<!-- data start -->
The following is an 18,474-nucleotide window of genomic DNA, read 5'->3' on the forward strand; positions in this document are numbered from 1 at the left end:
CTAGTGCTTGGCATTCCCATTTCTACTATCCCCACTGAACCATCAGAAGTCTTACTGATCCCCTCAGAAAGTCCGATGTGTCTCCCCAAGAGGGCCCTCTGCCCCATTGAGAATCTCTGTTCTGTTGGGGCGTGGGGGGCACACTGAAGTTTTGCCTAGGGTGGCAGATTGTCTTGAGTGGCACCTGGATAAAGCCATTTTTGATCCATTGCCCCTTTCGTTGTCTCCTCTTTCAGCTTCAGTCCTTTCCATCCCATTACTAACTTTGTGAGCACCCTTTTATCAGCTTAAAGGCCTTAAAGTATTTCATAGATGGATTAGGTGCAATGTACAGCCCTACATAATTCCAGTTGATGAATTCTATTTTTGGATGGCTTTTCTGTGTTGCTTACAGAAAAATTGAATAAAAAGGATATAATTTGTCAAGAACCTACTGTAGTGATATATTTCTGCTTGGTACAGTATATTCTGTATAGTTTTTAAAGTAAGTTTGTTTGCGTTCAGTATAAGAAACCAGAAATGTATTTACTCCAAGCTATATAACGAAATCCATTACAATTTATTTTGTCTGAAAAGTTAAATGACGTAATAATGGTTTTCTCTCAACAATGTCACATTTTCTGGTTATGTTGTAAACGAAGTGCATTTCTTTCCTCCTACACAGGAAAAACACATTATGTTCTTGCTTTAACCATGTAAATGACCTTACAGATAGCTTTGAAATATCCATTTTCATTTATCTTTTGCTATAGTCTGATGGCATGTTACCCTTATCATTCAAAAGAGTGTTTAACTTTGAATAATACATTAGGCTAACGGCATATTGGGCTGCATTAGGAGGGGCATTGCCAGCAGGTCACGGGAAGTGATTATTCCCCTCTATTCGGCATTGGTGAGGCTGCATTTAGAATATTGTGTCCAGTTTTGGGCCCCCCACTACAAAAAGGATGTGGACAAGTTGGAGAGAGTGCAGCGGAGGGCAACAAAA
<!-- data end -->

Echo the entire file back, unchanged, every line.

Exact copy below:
The following is an 18,474-nucleotide window of genomic DNA, read 5'->3' on the forward strand; positions in this document are numbered from 1 at the left end:
CTAGTGCTTGGCATTCCCATTTCTACTATCCCCACTGAACCATCAGAAGTCTTACTGATCCCCTCAGAAAGTCCGATGTGTCTCCCCAAGAGGGCCCTCTGCCCCATTGAGAATCTCTGTTCTGTTGGGGCGTGGGGGGCACACTGAAGTTTTGCCTAGGGTGGCAGATTGTCTTGAGTGGCACCTGGATAAAGCCATTTTTGATCCATTGCCCCTTTCGTTGTCTCCTCTTTCAGCTTCAGTCCTTTCCATCCCATTACTAACTTTGTGAGCACCCTTTTATCAGCTTAAAGGCCTTAAAGTATTTCATAGATGGATTAGGTGCAATGTACAGCCCTACATAATTCCAGTTGATGAATTCTATTTTTGGATGGCTTTTCTGTGTTGCTTACAGAAAAATTGAATAAAAAGGATATAATTTGTCAAGAACCTACTGTAGTGATATATTTCTGCTTGGTACAGTATATTCTGTATAGTTTTTAAAGTAAGTTTGTTTGCGTTCAGTATAAGAAACCAGAAATGTATTTACTCCAAGCTATATAACGAAATCCATTACAATTTATTTTGTCTGAAAAGTTAAATGACGTAATAATGGTTTTCTCTCAACAATGTCACATTTTCTGGTTATGTTGTAAACGAAGTGCATTTCTTTCCTCCTACACAGGAAAAACACATTATGTTCTTGCTTTAACCATGTAAATGACCTTACAGATAGCTTTGAAATATCCATTTTCATTTATCTTTTGCTATAGTCTGATGGCATGTTACCCTTATCATTCAAAAGAGTGTTTAACTTTGAATAATACATTAGGCTAACGGCATATTGGGCTGCATTAGGAGGGGCATTGCCAGCAGGTCACGGGAAGTGATTATTCCCCTCTATTCGGCATTGGTGAGGCTGCATTTAGAATATTGTGTCCAGTTTTGGGCCCCCCACTACAAAAAGGATGTGGACAAGTTGGAGAGAGTGCAGCGGAGGGCAACAAAA